Call it forced retirement.
American Airlines is sending 20 of its McDonnell Douglas MD-80s on their final flights on Tuesday. The largest US carrier by traffic is slimming its fleet to make room for newer, more fuel-efficient aircraft. The MD-80s fit that bill in the 1980s. American and other carriers stocked up on the twin-engine aircraft that burned less fuel than its predecessors, making the it a staple aircraft for domestic routes.
Delta and Allegiant are among the carriers that also fly the MD-80.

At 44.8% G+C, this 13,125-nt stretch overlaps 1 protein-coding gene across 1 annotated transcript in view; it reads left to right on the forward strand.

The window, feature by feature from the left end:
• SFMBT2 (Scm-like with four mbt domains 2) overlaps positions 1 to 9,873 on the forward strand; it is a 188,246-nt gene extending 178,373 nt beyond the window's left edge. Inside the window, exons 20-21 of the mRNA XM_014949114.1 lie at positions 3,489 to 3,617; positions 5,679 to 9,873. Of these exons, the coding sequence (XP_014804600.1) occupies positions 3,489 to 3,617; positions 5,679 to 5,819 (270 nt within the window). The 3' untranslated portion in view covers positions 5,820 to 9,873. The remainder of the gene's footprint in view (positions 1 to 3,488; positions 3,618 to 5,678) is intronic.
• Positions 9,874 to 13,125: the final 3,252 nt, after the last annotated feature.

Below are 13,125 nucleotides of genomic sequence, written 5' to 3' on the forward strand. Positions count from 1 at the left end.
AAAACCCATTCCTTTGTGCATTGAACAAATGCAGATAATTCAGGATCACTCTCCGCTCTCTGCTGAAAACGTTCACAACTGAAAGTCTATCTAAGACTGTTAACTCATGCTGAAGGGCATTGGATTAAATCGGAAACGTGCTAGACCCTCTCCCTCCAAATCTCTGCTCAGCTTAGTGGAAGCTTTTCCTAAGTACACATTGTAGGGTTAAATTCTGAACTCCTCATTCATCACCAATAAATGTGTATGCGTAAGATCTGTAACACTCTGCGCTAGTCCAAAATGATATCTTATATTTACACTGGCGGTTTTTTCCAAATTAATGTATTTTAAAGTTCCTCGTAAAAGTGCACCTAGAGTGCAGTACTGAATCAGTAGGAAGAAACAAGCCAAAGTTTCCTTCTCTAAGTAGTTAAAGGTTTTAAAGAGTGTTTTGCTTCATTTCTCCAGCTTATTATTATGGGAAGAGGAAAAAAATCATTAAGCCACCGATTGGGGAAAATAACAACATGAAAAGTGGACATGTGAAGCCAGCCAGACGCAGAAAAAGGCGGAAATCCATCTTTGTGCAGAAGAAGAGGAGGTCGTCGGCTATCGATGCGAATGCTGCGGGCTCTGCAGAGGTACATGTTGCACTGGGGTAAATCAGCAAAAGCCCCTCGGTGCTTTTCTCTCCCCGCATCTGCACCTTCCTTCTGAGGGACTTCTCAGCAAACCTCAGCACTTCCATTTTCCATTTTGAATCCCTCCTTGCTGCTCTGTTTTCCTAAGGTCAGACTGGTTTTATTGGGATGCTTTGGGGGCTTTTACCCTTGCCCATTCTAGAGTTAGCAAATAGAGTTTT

It’s one of the largest single-day aircraft retirements ever, according to the airline, adding that its using the end of the busy summer travel season to take the MD-80s out of commission. The planes will live out their days at the Roswell International Air Center in Chaves County, New Mexico.
American’s MD-80s are an average of 23 years old, compared with about 10 years for the rest of the airline’s fleet. The remaining 61 MD-80s will fly through the summer of 2018 and possibly longer, a spokesman said.
“Certainly there will be a day when these are all gone but today is not that day,” he said.